A new study, published in Nature Communications, explore – through genetically engineered tobacco plants – whether it is possible to develop crops that require less water per unit mass of production.
Dr Matthew Paul, Senior Plant Scientist at Rothamsted Research, said:
“This interesting study in tobacco shows how it may eventually be possible to engineer crops that require less water.
“According to the study, overexpressing a photosynthesis gene (for a Photosystem II subunit) reduces stomatal opening without restricting CO2 uptake; as a consequence, plants lose 25% less water than in unengineered plants.
“As this photosynthesis gene is universal, there is potential for translating this research to crops. However, the engineered plants produced less biomass; and any negative impact on yield like this would not be tolerated by breeders, farmers, agribusiness.
“Additionally, it would need to be ensured that crops did not overheat in hot weather due to less evaporative cooling. And there is need for drought testing.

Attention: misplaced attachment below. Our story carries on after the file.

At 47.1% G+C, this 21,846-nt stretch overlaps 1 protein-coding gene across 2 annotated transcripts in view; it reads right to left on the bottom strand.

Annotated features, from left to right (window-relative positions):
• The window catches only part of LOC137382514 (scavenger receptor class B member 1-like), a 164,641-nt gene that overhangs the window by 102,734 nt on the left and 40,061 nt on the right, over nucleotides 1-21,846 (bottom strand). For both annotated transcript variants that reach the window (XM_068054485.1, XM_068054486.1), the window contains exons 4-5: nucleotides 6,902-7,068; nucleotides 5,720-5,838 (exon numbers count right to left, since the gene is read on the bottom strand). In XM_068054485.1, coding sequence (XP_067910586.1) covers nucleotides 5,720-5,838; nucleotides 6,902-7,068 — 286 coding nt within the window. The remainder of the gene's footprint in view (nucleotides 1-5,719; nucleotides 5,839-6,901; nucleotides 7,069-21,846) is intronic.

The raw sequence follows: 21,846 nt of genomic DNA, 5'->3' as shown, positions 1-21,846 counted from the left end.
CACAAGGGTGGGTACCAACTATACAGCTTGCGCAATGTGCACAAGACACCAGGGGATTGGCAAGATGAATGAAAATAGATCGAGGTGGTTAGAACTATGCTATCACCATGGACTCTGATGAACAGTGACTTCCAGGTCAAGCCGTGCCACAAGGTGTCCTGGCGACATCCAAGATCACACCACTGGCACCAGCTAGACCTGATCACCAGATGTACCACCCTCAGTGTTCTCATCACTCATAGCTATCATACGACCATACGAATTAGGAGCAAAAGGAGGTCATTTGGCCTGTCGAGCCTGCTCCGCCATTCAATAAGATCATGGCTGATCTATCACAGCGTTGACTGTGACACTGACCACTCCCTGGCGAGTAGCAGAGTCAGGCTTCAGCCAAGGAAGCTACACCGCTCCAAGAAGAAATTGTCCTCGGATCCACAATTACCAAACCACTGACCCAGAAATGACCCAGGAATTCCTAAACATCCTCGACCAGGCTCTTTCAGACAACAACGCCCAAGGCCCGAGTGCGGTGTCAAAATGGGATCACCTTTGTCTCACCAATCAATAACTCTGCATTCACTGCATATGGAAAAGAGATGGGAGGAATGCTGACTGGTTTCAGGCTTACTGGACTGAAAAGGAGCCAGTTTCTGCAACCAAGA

“A next challenge would be to see if the approach works in elite varieties of major crops without negatively impacting their ability to yield under a range of environmental conditions commonly encountered in agriculture.”
* ‘Photosystem II Subunit S overexpression increases the efficiency of water use in a field-grown crop’ by Katarzyna Głowacka et al. will be published in Nature Communications at 4pm UK time on Tuesday 6 March, which is also when the embargo will lift.